October 4, 2012

I Should Apologize For This Post, But I Won’t

I’m going to be sad instead.

The Association for Psychological Science is going to be releasing a full study soon that discloses information that will probably not be too surprising when it’s available. The press release, titled “Feeling Guilty Versus Feeling Angry – Who Can Tell the Difference,” discusses the identification of a person’s feelings and emotional intelligence.

The study concludes that people who suffer from depression have a harder time classifying their negative emotions than the rest of the population.

This shouldn’t be a surprise. I feel like I can speak to this topic because I am absolutely batshit crazy. I have suffered from depression and anxiety since I was a small child, which remained undiagnosed for a decade and a half because juvenile depression wasn’t even a theory back then. After many years, I was finally correctly diagnosed with rapid cycling Bipolar II disorder. I understand quite clearly why people with clinical depression have a problem with differentiating between emotions: we feel so many negative ones all at once and there’s not always one dominating emotion.

The technical aspects of the study, conducted by Emre Demiralp of the University of Michigan and his colleagues, consisted of a hypothesis that became their conclusion, and used a pool of 106 people within the range of 18 to 40. Half were diagnosed with clinical depression and half were not. They were issued a Palm Pilot that prompted them to record their feelings 56 times a day. Seven were negative in nature and four were positive. I feel like if anybody asked me “how are you feeling?” 56 times a day, the only answer you’d get is “frustrated and angry.” But that’s just me, not wanting to be bothered.

Anna Mikulak, the author of the press release, writes: “Demiralp and his colleagues looked at participants’ tendency to give multiple emotions (e.g., disgusted and frustrated) similar rankings at a given point in time. According to their methodology, the more two emotions were reported together the less the person differentiated between these emotions. The researchers found that clinically depressed people had less differentiated negative emotions than those who were healthy, supporting their hypothesis.”

I take issue with the idea that ranking two feelings equally also means a clinically depressed person cannot discern between the two. Trust me, I can be frustrated and disgusted at the same time. If you know anyone who works in the public school system, you know what I mean. Depressed people often go inside their heads too much. They’re told they’re too sensitive. It’s quite possible that, since they were actually diagnosed with depression, they became more aware of their feelings at any given time. I would like to wait to see the release of the full study before I continue to pick it apart, but I can’t help but see so many factors in why this study was a waste of money for the NMHI and the fellows who funded it.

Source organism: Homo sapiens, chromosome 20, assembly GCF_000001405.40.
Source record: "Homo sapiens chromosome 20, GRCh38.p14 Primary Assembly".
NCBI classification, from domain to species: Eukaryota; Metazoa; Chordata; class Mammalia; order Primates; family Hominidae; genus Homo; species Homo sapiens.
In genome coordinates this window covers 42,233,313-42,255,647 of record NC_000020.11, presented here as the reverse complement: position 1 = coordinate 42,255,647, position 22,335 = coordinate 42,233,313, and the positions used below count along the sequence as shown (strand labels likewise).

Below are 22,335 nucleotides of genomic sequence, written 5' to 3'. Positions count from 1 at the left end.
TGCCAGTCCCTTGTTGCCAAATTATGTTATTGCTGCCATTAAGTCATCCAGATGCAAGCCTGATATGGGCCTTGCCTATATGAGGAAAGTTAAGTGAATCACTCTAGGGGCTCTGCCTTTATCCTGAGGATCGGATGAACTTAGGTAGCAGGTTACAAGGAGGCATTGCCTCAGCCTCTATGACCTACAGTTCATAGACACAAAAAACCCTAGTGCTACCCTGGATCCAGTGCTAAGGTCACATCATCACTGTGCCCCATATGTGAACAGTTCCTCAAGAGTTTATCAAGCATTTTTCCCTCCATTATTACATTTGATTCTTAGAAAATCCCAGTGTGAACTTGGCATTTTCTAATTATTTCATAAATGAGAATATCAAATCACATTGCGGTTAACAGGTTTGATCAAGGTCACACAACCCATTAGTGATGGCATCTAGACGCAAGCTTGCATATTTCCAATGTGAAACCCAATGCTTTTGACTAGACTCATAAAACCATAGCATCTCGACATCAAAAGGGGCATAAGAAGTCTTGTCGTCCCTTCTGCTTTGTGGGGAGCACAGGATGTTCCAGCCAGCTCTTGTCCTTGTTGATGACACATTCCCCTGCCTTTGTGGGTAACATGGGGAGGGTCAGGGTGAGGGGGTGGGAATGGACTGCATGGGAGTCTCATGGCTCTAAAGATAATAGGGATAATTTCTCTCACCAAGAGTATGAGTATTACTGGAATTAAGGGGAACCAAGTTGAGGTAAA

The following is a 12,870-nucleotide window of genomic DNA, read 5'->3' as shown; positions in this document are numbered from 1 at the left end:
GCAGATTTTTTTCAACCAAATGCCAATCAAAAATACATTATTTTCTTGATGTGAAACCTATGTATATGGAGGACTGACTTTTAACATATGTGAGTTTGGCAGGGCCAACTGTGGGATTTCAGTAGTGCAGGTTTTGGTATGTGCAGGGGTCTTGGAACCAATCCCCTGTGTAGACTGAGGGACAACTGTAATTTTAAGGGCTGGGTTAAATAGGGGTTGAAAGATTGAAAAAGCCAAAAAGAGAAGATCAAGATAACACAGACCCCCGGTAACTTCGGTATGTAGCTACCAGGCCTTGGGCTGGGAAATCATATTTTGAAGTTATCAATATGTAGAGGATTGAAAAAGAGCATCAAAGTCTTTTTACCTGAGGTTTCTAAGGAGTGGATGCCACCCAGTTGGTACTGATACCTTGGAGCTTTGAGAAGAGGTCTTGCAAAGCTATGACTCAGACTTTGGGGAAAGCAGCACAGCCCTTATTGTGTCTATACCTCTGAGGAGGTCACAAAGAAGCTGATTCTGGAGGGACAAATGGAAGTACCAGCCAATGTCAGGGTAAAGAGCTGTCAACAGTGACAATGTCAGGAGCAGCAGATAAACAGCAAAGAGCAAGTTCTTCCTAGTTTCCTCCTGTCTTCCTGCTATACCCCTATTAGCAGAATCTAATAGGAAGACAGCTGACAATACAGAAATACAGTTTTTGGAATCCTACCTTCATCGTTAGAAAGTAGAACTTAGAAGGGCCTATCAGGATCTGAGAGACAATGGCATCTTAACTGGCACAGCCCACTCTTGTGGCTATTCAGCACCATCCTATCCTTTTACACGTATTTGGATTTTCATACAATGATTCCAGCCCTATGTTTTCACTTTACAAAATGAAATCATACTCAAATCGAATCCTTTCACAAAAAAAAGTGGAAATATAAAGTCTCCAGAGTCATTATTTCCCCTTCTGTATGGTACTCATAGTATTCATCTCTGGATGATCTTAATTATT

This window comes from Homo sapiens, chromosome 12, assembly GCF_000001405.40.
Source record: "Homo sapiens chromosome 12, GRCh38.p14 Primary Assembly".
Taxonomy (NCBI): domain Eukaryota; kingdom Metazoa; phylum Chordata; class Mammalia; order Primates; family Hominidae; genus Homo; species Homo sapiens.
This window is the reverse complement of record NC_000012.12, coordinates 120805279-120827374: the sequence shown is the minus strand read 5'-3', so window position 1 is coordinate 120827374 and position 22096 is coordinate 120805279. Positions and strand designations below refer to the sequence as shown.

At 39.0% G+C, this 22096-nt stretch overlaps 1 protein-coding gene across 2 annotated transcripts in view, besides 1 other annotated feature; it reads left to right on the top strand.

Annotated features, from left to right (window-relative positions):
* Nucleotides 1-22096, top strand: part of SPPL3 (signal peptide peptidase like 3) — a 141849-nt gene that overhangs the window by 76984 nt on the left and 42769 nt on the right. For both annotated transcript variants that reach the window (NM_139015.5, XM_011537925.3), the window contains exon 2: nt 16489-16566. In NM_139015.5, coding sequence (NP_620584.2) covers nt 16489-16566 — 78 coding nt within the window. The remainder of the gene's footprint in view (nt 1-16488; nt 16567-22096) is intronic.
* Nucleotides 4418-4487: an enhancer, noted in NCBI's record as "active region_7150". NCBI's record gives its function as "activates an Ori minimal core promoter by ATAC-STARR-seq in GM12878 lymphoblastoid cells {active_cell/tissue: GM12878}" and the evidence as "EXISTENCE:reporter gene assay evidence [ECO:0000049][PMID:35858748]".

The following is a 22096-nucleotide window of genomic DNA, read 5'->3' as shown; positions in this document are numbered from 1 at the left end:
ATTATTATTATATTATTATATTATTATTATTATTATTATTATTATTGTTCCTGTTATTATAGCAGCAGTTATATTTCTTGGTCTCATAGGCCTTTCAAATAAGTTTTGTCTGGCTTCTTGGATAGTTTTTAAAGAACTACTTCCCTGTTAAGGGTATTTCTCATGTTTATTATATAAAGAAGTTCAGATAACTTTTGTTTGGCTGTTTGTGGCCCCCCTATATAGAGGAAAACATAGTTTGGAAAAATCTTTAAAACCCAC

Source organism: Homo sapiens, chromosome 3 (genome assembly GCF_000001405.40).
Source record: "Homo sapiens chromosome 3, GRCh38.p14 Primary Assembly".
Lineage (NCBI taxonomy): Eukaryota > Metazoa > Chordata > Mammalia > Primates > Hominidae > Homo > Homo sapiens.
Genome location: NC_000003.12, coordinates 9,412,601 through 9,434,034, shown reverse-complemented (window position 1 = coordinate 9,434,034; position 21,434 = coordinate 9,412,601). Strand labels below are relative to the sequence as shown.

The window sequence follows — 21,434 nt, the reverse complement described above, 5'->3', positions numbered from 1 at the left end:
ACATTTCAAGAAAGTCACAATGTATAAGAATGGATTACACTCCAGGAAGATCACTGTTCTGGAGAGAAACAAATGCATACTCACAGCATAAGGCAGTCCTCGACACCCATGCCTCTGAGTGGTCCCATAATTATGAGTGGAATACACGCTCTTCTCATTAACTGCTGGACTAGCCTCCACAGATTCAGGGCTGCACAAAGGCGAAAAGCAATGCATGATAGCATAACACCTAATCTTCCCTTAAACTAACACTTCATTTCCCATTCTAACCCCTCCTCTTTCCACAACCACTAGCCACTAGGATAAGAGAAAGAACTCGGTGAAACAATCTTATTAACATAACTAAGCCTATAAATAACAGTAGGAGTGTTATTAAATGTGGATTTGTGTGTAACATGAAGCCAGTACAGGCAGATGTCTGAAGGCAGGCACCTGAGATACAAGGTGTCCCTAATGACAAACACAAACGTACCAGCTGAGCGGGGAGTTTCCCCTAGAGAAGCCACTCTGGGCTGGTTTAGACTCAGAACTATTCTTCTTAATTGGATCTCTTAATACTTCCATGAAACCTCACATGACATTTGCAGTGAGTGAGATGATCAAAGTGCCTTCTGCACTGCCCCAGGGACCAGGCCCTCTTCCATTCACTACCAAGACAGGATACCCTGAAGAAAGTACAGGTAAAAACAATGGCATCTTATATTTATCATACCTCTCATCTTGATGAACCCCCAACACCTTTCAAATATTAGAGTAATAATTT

“Demiralp and his colleagues argue that the procedure used in the study to record emotions may be particularly useful in studying the emotional experience of clinically depressed people, paving the way for more treatment and therapy options in the future,” the press release says. I’m pretty sure most mental health professionals were aware of that tool and, from personal experience, I can say it’s been used for years.

I think that, as a person with mental health issues, it’s pretty clear that I experience an extremely wide range of emotions (or none at all) all day long. I also find myself experiencing multiple emotions at once, multiple times throughout the day. That doesn’t mean I can’t tell the difference between the two. The only real benefit to tracking emotions is for self-awareness and, as I already said, that’s been done for a long time.

I do believe that many clinically depressed people aren’t always sure of exactly how they feel. The severity of the participants’ depression isn’t cited but, then again, how can you cite exactly how “healthy” someone is, either? The other thing I had to think on for awhile was the fact that the study said neither study group had issues with differentiating between the positive emotions. I think that has a definite significance when coupled with the other findings.

Right now, though, after reading the press release of the study, I’m feeling confused, apathetic, and annoyed. Equally. And yes, I know the difference between them.

Image Credit: Nomad_Soul / Shutterstock

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